Another 63 words (4 lines of text) are included under the topic Early Bassnet Notables in all our PDF Extended History products and printed products wherever possible.

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Bassnet In Ireland


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Bassnet In Ireland



Some of the Bassnet family moved to Ireland, but this topic is not covered in this excerpt. Another 153 words (11 lines of text) about their life in Ireland is included in all our PDF Extended History products and printed products wherever possible.

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The Great Migration


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The Great Migration



For many English families, the political and religious disarray that plagued their homeland made the frontiers of the New World an attractive prospect. Thousands migrated, aboard cramped disease-ridden ships. They arrived sick, poor, and hungry, but were welcomed in many cases with far greater opportunity than at home in England. Many of these hardy settlers went on to make important contributions to the emerging nations in which they landed. Among early immigrants bearing the name Bassnet or a variant listed above were:

Bassnet Settlers in United States in the 17th Century

  • Richard Bassnet, who landed in New Jersey in 1687

Bassnet Settlers in United States in the 18th Century

  • Thomas Bassnet, who arrived in Massachusetts in 1700

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Motto


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Motto



The motto was originally a war cry or slogan. Mottoes first began to be shown with arms in the 14th and 15th centuries, but were not in general use until the 17th century. Thus the oldest coats of arms generally do not include a motto. Mottoes seldom form part of the grant of arms: Under most heraldic authorities, a motto is an optional component of the coat of arms, and can be added to or changed at will; many families have chosen not to display a motto.

Motto: Pro rege et populo
Motto Translation: For King and people.


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Bassnet Family Crest Products


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Bassnet Family Crest Products




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See Also


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See Also




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Citations


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Citations



  1. ^ Reaney, P.H and R.M. Wilson, A Dictionary of English Surnames. London: Routledge, 1991. Print. (ISBN 0-415-05737-X)
  2. ^ Burke, John Bernard, The Roll of Battle Abbey. London: Edward Churton, 26, Holles Street, 1848, Print.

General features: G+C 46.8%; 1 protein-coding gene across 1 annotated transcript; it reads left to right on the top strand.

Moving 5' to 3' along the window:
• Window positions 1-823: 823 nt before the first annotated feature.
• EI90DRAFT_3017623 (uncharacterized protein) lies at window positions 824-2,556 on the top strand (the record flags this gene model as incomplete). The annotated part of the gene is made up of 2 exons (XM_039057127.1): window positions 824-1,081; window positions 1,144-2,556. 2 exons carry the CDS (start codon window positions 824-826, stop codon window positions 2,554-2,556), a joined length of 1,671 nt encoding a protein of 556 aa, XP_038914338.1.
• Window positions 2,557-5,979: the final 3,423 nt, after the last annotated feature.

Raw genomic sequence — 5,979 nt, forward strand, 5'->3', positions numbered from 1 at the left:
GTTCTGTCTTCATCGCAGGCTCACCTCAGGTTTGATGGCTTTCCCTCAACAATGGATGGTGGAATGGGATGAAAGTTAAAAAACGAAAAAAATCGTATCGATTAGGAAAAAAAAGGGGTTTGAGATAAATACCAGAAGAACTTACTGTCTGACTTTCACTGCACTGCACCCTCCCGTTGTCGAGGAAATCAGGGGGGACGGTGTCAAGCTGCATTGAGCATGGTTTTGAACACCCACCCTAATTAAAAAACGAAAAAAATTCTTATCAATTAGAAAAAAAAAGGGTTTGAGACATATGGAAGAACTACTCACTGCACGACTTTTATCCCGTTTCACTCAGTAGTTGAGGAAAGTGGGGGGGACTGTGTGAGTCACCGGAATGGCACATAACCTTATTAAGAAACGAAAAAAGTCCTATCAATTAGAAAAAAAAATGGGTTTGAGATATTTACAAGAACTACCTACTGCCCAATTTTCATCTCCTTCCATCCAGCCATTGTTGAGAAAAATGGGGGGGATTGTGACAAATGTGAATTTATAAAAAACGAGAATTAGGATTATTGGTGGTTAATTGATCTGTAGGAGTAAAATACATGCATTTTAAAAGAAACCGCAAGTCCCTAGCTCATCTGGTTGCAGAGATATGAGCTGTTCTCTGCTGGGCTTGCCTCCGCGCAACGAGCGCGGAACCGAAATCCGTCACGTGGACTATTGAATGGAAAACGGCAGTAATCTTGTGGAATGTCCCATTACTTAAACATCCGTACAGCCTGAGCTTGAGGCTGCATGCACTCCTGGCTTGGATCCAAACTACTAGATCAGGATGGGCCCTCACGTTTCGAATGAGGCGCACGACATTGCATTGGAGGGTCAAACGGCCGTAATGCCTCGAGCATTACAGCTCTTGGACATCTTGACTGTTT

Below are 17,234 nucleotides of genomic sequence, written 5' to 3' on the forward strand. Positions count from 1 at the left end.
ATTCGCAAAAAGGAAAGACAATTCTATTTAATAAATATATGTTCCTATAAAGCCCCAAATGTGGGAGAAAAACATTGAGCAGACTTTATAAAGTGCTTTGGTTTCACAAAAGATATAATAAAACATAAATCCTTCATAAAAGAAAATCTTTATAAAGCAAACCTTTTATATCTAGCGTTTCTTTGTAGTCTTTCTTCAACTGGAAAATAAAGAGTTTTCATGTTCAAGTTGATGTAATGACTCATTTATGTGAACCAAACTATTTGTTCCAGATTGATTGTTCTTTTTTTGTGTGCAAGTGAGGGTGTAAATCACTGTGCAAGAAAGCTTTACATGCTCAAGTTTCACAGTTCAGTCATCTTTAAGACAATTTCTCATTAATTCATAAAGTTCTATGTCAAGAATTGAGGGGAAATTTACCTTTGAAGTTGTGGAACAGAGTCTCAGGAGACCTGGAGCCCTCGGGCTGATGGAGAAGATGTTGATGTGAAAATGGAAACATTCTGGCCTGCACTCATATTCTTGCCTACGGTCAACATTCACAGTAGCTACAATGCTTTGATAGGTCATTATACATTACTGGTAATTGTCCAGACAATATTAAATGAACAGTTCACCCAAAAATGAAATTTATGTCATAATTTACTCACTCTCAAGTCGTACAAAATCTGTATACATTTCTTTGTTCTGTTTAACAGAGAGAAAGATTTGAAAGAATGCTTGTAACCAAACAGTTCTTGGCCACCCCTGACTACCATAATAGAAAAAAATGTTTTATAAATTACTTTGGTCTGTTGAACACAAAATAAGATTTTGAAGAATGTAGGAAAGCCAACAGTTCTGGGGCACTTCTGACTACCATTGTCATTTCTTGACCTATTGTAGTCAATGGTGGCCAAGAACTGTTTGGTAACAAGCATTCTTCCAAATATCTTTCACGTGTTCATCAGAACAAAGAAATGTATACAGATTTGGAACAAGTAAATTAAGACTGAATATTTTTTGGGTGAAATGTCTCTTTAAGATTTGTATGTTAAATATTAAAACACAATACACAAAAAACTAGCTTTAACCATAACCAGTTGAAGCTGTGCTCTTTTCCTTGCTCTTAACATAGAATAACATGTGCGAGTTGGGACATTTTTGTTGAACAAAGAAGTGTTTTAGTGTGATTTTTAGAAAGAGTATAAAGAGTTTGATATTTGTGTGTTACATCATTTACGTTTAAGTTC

3. ^ Lewis, Samuel, A Topographical Dictionary of England. Institute of Historical Research, 1848, Print.

Other References

  1. Markale, J. Celtic Civilization. London: Gordon & Cremonesi, 1976. Print.
  2. The Norman People and Their Existing Descendants in the British Dominions and the United States Of America. Baltimore: Genealogical Publishing, 1975. Print. (ISBN 0-8063-0636-X).
  3. Samuelsen, W. David. New York City Passenger List Manifests Index 1820 - 1824. North Salt Lake, Utah: Accelerated Indexing Systems International, 1986. Print.
  4. MacAulay, Thomas Babington. History of England from the Accession of James the Second 4 volumes. New York: Harper and Brothers, 1879. Print.
  5. Mills, A.D. Dictionary of English Place-Names. Oxford: Oxford University Press, 1991. Print. (ISBN 0-19-869156-4).
  6. Thirsk, Joan. The Agrarian History of England and Wales. Cambridge: Cambridge University Press: 7 Volumes. Print.
  7. Bardsley, C.W. A Dictionary of English and Welsh Surnames: With Special American Instances. Wiltshire: Heraldry Today, 1901. Print. (ISBN 0-900455-44-6).
  8. Hitching, F.K and S. Hitching. References to English Surnames in 1601-1602. Walton On Thames: 1910. Print. (ISBN 0-8063-0181-3).
  9. Bede, The Venerable. Historia Ecclesiatica Gentis Anglorum (The Ecclesiastical History Of the English People). Available through Internet Medieval Sourcebook the Fordham University Centre for Medieval Studies. Print.
  10. Bowman, George Ernest. The Mayflower Reader A Selection of Articales from The Mayflower Descendent. Baltimore: Genealogical Publishing. Print.
  11. ...

The Bassnet Family Crest was acquired from the Houseofnames.com archives. The Bassnet Family Crest was drawn according to heraldic standards based on published blazons. We generally include the oldest published family crest once associated with each surname.

This page was last modified on 29 August 2016 at 14:21.